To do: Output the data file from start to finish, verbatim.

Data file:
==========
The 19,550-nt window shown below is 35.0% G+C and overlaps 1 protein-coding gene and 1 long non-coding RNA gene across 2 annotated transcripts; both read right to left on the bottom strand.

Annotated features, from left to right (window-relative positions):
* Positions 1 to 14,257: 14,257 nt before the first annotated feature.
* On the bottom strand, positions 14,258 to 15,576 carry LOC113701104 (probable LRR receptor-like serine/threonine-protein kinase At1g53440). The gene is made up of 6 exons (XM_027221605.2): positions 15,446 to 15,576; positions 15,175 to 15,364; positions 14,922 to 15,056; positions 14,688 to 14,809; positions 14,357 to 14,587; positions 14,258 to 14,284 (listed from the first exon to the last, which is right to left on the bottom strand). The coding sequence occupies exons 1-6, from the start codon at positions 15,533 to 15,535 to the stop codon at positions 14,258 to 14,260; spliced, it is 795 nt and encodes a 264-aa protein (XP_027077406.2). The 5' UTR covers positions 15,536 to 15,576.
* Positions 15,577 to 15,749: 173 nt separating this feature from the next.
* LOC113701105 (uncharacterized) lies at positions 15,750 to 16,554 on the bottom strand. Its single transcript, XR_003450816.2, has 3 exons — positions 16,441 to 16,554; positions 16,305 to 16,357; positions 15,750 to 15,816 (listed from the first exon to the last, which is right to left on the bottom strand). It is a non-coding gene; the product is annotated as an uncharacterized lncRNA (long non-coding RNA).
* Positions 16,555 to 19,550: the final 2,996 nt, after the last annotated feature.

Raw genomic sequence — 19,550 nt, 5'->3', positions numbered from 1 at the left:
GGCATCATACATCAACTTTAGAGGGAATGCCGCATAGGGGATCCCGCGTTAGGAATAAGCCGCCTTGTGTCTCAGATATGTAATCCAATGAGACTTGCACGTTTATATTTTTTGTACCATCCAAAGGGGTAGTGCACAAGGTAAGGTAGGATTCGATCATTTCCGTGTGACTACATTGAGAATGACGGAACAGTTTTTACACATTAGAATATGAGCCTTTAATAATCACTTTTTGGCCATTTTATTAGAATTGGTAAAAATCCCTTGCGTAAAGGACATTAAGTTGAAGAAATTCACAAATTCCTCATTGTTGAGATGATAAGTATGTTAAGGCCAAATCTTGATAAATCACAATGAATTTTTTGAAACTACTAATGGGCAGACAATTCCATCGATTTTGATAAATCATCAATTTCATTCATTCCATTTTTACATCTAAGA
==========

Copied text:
The 19,550-nt window shown below is 35.0% G+C and overlaps 1 protein-coding gene and 1 long non-coding RNA gene across 2 annotated transcripts; both read right to left on the bottom strand.

Annotated features, from left to right (window-relative positions):
* Positions 1 to 14,257: 14,257 nt before the first annotated feature.
* On the bottom strand, positions 14,258 to 15,576 carry LOC113701104 (probable LRR receptor-like serine/threonine-protein kinase At1g53440). The gene is made up of 6 exons (XM_027221605.2): positions 15,446 to 15,576; positions 15,175 to 15,364; positions 14,922 to 15,056; positions 14,688 to 14,809; positions 14,357 to 14,587; positions 14,258 to 14,284 (listed from the first exon to the last, which is right to left on the bottom strand). The coding sequence occupies exons 1-6, from the start codon at positions 15,533 to 15,535 to the stop codon at positions 14,258 to 14,260; spliced, it is 795 nt and encodes a 264-aa protein (XP_027077406.2). The 5' UTR covers positions 15,536 to 15,576.
* Positions 15,577 to 15,749: 173 nt separating this feature from the next.
* LOC113701105 (uncharacterized) lies at positions 15,750 to 16,554 on the bottom strand. Its single transcript, XR_003450816.2, has 3 exons — positions 16,441 to 16,554; positions 16,305 to 16,357; positions 15,750 to 15,816 (listed from the first exon to the last, which is right to left on the bottom strand). It is a non-coding gene; the product is annotated as an uncharacterized lncRNA (long non-coding RNA).
* Positions 16,555 to 19,550: the final 2,996 nt, after the last annotated feature.

Raw genomic sequence — 19,550 nt, 5'->3', positions numbered from 1 at the left:
GGCATCATACATCAACTTTAGAGGGAATGCCGCATAGGGGATCCCGCGTTAGGAATAAGCCGCCTTGTGTCTCAGATATGTAATCCAATGAGACTTGCACGTTTATATTTTTTGTACCATCCAAAGGGGTAGTGCACAAGGTAAGGTAGGATTCGATCATTTCCGTGTGACTACATTGAGAATGACGGAACAGTTTTTACACATTAGAATATGAGCCTTTAATAATCACTTTTTGGCCATTTTATTAGAATTGGTAAAAATCCCTTGCGTAAAGGACATTAAGTTGAAGAAATTCACAAATTCCTCATTGTTGAGATGATAAGTATGTTAAGGCCAAATCTTGATAAATCACAATGAATTTTTTGAAACTACTAATGGGCAGACAATTCCATCGATTTTGATAAATCATCAATTTCATTCATTCCATTTTTACATCTAAGA